Whenever I need to service my car I always take it to an independently owned auto shop in my area. I was recently there for an oil change when something caught my eye that I had never noticed before. Among the various safety signs hanging around the shop was the sign in this picture. Although the sign is clearly a joke, it made me wonder how common it is in reality that people have this attitude about their jobs, and how this affects their exposure to risk at work. Employees who are not open to instruction or constructive criticism are often not open to new and potentially safer ways of performing their jobs. Even worse, because they believe that their way of doing things is the best way, they are more likely to be low on the ‘Follows Rules’ factor of the SAFE model of SafetyDNA, putting them at greater risk of injury.
So I did an Internet search on the phrase I saw in the auto shop, “Don’t tell me how to do my job.” To my surprise, the first few pages of results did not include any relevant news stories or research articles, but rather dozens of online stores in which you can purchase stickers, shirts, and other items with the same image as the sign on the shop wall. Apparently this is a much bigger joke than I had realized, though this only made me further question the prevalence of this attitude. Doing some more digging, my suspicions were confirmed when I began to come across a number of stories about employees who were injured because they wanted to do things their way.
Recently, a 39-year old forklift operator in Washington State was killed on the job. As reported by the State Department of Labor and Industries safety inspector assigned to this incident, the worker was moving large concrete blocks used to build a wall. Due to the size of the blocks, he attached metal extensions to the forks without the required approval of the forklift manufacturer. In addition, each block weighed 3,340 pounds, much heavier than the 2,825 pound capacity of the forklift, which was clearly displayed in the tip-over warning signs on the operating controls of the console. While attempting to lift a block onto the top of the wall, the weight caused the forklift to tip over. Tragically, the top of the forklift cage hit the man on the head, killing him instantly. The investigation also revealed that at the time of the incident, he was not wearing his seatbelt, which is required during operation.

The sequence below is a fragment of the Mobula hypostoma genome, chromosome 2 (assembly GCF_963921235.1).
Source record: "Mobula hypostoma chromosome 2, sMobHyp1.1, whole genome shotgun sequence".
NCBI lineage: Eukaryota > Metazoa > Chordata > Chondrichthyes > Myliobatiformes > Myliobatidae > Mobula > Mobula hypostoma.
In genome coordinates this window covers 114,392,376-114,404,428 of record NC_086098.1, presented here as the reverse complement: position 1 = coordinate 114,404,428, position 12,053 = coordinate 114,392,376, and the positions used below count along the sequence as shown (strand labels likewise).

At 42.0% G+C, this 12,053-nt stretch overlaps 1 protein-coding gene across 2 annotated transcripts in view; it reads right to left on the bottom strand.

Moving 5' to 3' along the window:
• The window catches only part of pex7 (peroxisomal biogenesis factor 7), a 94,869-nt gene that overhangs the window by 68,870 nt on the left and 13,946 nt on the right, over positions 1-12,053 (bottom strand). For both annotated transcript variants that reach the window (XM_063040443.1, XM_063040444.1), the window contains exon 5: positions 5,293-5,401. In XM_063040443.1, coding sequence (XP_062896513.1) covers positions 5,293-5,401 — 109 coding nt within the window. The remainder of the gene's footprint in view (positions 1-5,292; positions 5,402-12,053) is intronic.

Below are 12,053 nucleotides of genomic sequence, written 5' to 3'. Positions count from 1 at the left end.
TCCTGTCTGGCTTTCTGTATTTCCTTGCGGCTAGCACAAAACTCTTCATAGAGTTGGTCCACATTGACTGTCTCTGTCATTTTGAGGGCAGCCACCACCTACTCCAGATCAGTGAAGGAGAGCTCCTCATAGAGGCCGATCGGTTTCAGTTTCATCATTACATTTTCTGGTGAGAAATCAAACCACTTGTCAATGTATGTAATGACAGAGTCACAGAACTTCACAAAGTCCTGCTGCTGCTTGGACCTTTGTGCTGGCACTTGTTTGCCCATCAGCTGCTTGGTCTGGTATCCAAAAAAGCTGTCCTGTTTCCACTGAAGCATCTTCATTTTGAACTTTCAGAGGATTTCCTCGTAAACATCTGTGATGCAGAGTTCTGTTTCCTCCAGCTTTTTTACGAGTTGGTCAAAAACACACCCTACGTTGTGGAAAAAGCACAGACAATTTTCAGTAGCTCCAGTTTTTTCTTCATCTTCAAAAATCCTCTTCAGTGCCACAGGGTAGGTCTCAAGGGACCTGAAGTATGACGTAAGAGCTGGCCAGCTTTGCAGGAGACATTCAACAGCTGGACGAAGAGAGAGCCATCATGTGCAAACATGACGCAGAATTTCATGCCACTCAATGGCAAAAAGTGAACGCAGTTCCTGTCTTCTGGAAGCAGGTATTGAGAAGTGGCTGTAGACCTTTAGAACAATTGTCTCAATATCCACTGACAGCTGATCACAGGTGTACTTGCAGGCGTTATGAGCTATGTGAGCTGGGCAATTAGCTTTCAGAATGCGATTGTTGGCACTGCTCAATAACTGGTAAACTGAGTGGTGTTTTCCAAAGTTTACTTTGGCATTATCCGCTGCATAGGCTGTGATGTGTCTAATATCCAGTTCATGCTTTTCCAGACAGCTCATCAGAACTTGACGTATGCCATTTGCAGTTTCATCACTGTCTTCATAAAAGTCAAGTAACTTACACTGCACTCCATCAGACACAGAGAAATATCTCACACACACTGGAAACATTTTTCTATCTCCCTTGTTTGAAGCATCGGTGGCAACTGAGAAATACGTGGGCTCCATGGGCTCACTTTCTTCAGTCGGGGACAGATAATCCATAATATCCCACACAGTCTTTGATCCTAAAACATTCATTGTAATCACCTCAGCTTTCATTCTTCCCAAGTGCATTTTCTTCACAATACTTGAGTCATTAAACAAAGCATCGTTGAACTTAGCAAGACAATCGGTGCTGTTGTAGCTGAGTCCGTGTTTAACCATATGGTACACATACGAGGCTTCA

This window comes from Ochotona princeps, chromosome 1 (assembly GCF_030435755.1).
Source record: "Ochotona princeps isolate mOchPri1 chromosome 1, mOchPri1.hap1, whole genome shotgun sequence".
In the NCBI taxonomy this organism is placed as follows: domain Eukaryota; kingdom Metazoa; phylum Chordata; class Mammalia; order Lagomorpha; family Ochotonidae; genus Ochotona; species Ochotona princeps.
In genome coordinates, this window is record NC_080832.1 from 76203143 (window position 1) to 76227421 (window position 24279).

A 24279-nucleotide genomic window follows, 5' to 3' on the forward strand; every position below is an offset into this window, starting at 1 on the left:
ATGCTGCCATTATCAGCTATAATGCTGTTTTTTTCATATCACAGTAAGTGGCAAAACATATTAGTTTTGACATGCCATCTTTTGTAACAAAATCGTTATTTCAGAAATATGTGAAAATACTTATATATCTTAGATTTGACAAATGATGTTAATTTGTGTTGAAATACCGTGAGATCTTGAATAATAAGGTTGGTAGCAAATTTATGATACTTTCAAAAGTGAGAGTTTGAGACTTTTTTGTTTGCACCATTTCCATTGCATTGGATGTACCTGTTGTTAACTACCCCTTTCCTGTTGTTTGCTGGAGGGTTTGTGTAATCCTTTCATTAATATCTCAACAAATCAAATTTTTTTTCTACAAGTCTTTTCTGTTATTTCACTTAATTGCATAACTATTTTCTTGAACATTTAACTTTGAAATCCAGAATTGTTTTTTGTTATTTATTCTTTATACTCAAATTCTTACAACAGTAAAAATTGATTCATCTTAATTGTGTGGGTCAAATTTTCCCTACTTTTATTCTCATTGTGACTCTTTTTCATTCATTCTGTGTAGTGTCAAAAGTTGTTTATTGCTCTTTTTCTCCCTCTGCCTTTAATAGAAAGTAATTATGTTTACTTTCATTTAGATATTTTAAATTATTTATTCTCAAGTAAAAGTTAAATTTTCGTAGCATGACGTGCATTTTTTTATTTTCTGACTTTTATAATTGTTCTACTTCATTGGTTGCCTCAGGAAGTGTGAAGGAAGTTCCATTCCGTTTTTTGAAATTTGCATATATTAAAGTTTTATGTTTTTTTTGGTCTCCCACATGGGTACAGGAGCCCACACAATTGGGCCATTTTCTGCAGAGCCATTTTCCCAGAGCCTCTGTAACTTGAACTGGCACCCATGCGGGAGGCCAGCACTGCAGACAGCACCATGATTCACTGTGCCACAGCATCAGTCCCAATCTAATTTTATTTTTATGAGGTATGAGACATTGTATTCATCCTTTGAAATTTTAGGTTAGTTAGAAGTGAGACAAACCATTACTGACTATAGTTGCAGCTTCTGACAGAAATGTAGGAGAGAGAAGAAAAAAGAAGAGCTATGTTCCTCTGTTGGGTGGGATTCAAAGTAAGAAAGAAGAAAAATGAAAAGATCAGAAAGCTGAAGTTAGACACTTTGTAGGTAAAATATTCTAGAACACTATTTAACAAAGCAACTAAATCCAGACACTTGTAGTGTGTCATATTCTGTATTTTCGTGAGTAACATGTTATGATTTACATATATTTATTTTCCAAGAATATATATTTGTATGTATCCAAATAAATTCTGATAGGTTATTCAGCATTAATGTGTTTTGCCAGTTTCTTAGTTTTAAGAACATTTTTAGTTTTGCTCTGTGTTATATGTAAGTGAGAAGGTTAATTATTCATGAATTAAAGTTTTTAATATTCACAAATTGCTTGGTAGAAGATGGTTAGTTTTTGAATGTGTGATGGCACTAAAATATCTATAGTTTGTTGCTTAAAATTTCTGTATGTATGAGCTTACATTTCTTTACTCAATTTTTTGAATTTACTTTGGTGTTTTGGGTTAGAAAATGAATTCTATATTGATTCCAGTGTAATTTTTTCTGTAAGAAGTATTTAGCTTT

This fatality could have been avoided if the safety precautions in place were utilized. Particularly for experienced workers, it is important not to fall into the trap of resting on one’s judgment rather than the safety protocols mandated by the organization. The safest and highest performing employees are typically those who are always looking for new ways to improve their exposure to risk and still effectively perform the job. Also, employers must enforce safety policies and not assume that employees will do so on their own.
Our Guest Blogger this week is Craig White, a doctoral student in the industrial/organizational psychology program at Texas A&M University.
His research domains include selection test development, training, and team processes and performance. He has six years of research experience at Tier-One universities (Texas A&M University, University of Houston, Rice University), and has been closely involved in applied safety and health research projects at the Michael E. DeBakey VAMC Health Services Research and Development CoE in Houston, TX. He is also a contract safety services consultant for Select International.